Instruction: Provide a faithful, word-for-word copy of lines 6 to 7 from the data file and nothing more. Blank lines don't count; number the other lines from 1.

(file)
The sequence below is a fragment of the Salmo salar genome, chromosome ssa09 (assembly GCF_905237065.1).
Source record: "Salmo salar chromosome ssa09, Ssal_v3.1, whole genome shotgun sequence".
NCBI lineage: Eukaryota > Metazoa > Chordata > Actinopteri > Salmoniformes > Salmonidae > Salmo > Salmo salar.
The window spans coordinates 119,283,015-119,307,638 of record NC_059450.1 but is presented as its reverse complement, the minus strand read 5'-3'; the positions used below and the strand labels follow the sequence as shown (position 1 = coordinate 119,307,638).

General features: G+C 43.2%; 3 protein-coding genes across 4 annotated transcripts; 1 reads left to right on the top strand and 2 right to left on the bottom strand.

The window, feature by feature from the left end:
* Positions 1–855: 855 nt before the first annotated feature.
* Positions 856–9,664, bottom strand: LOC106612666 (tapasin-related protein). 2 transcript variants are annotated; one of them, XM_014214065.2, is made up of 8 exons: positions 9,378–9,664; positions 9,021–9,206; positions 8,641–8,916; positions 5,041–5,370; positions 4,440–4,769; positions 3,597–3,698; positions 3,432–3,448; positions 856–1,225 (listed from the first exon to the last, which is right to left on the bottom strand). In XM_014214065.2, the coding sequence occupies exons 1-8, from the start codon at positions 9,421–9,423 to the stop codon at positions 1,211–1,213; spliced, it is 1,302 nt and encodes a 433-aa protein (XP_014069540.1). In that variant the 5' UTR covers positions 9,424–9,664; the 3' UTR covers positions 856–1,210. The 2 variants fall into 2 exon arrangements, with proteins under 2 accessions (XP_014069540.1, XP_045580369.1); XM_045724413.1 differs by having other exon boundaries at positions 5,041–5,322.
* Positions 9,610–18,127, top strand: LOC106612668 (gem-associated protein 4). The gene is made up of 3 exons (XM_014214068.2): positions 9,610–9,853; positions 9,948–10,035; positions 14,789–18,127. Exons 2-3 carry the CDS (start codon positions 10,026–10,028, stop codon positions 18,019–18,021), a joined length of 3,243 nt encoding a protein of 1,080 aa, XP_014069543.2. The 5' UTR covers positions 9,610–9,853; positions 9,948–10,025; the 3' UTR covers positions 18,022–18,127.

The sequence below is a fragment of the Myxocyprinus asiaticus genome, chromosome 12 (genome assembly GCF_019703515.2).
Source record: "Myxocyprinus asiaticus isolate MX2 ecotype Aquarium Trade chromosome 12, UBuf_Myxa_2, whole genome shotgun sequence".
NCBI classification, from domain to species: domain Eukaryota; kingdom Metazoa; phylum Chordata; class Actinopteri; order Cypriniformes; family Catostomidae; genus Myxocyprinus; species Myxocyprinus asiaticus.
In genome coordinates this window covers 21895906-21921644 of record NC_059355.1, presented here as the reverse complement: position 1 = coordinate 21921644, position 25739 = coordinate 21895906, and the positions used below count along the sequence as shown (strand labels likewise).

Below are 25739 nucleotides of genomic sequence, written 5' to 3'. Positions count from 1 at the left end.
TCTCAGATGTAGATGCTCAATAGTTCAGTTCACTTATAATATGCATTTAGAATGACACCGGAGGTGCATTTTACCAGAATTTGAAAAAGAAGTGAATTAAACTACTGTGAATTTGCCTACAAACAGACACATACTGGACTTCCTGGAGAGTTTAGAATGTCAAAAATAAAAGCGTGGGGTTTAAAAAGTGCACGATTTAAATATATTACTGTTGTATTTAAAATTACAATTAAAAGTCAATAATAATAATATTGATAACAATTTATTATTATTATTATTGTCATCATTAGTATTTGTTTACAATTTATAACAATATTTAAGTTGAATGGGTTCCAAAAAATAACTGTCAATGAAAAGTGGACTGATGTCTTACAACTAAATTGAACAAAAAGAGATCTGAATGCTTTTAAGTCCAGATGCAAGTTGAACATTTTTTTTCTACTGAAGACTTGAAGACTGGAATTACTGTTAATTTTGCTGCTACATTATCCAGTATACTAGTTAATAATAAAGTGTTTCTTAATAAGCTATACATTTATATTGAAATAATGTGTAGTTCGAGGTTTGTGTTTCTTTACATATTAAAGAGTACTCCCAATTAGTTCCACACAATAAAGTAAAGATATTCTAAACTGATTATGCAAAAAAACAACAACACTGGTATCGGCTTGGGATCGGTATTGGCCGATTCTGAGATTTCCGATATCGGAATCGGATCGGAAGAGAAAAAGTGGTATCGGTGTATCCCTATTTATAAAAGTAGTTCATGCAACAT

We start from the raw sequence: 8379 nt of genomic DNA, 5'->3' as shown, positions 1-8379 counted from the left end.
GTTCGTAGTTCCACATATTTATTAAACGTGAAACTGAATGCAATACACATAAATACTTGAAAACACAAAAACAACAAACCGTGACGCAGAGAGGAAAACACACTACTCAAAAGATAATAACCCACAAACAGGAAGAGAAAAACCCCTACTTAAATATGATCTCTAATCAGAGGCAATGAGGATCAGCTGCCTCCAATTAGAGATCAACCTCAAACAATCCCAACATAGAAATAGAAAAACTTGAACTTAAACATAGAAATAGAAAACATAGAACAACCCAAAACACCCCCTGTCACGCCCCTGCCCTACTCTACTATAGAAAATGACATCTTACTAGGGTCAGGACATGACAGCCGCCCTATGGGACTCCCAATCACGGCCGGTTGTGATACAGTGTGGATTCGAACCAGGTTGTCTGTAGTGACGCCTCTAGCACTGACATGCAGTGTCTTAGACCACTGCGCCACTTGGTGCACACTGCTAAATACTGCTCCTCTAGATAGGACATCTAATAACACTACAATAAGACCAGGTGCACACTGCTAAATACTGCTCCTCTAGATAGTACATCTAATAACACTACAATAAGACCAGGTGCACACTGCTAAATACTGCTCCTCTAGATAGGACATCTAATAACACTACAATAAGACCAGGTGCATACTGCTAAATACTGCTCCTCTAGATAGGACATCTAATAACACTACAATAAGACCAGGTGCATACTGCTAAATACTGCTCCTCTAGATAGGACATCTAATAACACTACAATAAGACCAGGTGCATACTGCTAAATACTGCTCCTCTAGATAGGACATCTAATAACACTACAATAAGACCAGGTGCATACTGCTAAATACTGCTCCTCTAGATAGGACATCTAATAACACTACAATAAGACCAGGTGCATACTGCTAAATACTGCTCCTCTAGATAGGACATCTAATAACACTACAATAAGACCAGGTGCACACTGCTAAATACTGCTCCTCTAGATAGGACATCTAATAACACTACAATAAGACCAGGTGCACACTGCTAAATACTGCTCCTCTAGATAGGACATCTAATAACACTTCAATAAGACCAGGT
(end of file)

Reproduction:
The window, feature by feature from the left end:
* Positions 1–855: 855 nt before the first annotated feature.